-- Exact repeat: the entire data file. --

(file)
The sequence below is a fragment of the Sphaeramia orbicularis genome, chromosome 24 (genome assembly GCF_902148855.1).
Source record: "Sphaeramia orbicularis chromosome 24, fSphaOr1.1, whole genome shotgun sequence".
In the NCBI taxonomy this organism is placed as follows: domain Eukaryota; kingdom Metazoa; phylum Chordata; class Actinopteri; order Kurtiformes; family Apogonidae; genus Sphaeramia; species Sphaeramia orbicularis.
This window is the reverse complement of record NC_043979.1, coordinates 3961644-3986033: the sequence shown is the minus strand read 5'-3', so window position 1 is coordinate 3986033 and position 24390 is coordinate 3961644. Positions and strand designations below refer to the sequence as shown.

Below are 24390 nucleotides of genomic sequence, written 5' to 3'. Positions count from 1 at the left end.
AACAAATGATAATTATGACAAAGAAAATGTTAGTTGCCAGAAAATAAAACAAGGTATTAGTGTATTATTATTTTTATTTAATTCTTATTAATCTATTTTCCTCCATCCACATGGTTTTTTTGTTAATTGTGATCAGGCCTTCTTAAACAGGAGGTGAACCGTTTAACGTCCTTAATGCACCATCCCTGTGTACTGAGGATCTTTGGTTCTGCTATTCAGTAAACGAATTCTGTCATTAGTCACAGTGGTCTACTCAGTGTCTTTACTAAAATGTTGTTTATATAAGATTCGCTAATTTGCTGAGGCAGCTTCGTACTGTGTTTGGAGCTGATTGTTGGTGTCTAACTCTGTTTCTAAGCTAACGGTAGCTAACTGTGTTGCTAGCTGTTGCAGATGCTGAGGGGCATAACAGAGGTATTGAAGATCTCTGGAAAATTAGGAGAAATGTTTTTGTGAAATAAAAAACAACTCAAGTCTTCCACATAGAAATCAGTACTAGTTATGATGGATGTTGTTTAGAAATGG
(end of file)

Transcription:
The sequence below is a fragment of the Sphaeramia orbicularis genome, chromosome 24 (genome assembly GCF_902148855.1).
Source record: "Sphaeramia orbicularis chromosome 24, fSphaOr1.1, whole genome shotgun sequence".
In the NCBI taxonomy this organism is placed as follows: domain Eukaryota; kingdom Metazoa; phylum Chordata; class Actinopteri; order Kurtiformes; family Apogonidae; genus Sphaeramia; species Sphaeramia orbicularis.
This window is the reverse complement of record NC_043979.1, coordinates 3961644-3986033: the sequence shown is the minus strand read 5'-3', so window position 1 is coordinate 3986033 and position 24390 is coordinate 3961644. Positions and strand designations below refer to the sequence as shown.

Below are 24390 nucleotides of genomic sequence, written 5' to 3'. Positions count from 1 at the left end.
AACAAATGATAATTATGACAAAGAAAATGTTAGTTGCCAGAAAATAAAACAAGGTATTAGTGTATTATTATTTTTATTTAATTCTTATTAATCTATTTTCCTCCATCCACATGGTTTTTTTGTTAATTGTGATCAGGCCTTCTTAAACAGGAGGTGAACCGTTTAACGTCCTTAATGCACCATCCCTGTGTACTGAGGATCTTTGGTTCTGCTATTCAGTAAACGAATTCTGTCATTAGTCACAGTGGTCTACTCAGTGTCTTTACTAAAATGTTGTTTATATAAGATTCGCTAATTTGCTGAGGCAGCTTCGTACTGTGTTTGGAGCTGATTGTTGGTGTCTAACTCTGTTTCTAAGCTAACGGTAGCTAACTGTGTTGCTAGCTGTTGCAGATGCTGAGGGGCATAACAGAGGTATTGAAGATCTCTGGAAAATTAGGAGAAATGTTTTTGTGAAATAAAAAACAACTCAAGTCTTCCACATAGAAATCAGTACTAGTTATGATGGATGTTGTTTAGAAATGG